There is an icon that is quite popular in some places in Orthodox countries, and it is the icon of St. George slaying the monster. For our purposes here, the icon is, well, "iconic" of some looming problems, perhaps, for Duponzanto and Mon(ster)santo and American agribusiness companies that have come under fire around the world. We've covered the story of GMOS and the tactics used to defend and challenge their efficacy here, and co-author Scott DeHart and I wrote about them in a chapter of our Transhumanism: A Grimoire of Alchemical Agendas. We've pointed out how the principle of "substantial equivalence" was developed to allow the agribusiness giants both to have their GMOs, their patents, and eat us too.
In following the story of the growing global opposition both to the product and to the "science and law" behind it, one of the things I've repeatedly suggested is that one could expect, as the BRICSA entente bloc grows in cohesion and shared vision, two things: (1) growing oppositions to GMOs and increasing bans of the products, and (2) a pushback from the BRICSA nations in the form of making their own bid for the world's agribusiness, by offering natural seeds, with all the regrowing rights farmers have traditionally practiced for millennia.
Well, it seems that at least phase one - the growing opposition to GMOs - has reached yet another benchmark, as Russian Prime Minister Dmitri Medvedev is indicating that Russia is considering a total ban on the products:
Given the close relationship between Mr. Medvedev and Mr. Putin, one may reasonably infer that this reflects the considered view of the Russian government, a view that would quickly become policy. The article notes Russia's membership in the WTO, which has been acting as a shill to move the parameters of American patent law as the standard for international law, a clear boon to the GMO industry.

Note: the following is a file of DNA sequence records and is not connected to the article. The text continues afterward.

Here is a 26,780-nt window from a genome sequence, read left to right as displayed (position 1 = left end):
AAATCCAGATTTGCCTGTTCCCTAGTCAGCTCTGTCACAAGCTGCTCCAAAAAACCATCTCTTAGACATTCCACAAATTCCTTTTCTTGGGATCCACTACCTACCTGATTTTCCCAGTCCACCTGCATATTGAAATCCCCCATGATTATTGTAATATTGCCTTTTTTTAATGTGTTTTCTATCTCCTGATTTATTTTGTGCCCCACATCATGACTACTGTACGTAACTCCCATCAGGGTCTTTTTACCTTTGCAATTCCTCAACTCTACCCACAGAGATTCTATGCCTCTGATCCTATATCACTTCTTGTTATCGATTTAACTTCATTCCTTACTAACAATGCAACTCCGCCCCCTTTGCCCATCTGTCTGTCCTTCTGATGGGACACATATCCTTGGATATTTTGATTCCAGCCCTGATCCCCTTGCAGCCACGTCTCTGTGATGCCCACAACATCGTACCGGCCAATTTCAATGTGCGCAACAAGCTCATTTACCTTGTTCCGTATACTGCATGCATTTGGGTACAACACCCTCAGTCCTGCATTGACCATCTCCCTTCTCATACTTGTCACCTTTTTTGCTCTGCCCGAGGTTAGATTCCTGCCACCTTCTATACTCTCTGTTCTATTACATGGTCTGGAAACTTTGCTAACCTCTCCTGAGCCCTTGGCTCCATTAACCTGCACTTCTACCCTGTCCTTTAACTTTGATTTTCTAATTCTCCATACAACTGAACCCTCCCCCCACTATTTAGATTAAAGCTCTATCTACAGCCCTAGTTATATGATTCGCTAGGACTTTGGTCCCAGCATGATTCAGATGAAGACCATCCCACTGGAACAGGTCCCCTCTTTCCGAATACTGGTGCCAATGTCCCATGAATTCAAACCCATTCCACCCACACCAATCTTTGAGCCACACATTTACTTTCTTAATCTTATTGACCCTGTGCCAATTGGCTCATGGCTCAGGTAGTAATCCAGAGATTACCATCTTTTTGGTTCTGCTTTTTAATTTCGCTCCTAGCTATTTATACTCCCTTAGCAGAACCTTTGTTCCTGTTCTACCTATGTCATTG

Thus, Russia's actions here are very dramatic pushback in a certain sense, and I rather suspect that the geopolitical reasoning is clear: Russia is not about to forego the sovereignty over its own food supply that a total cave-in to GMOs and their American agribusiness corporate sponsors would imply. And recently, yet another news story has surfaced that China intends to rent 5% of the Ukraine's land for growing food for its own population. Hence, one may reasonably infer that we might be looking at the gradual beginnings of some BRICSA pushback on GMOs.
This is not to say that either Russia or China are backward luddite nations opposed, on principle, to the idea of genetic modifications to crops. But one may safely infer that, given the rising indicators that the initial science and "testing" of the products was fraught with problems, and given the mounting stories of "sharp practice" by the American agribusiness giants, gaining the confidence of the world's farmers by the sale of alternatives to GMO seeds would be a political and economic windfall for the BRICSA countries...
.... keep your eyes peeled folks, for if recent current trends of clever diplomatic maneuvering coming out of Russia continue, that initiative, if it ever transpires, may be announced by that country.
See you on the flip side.
(My thanks too Ms. M.W. and everyone else bringing this article to my attention.)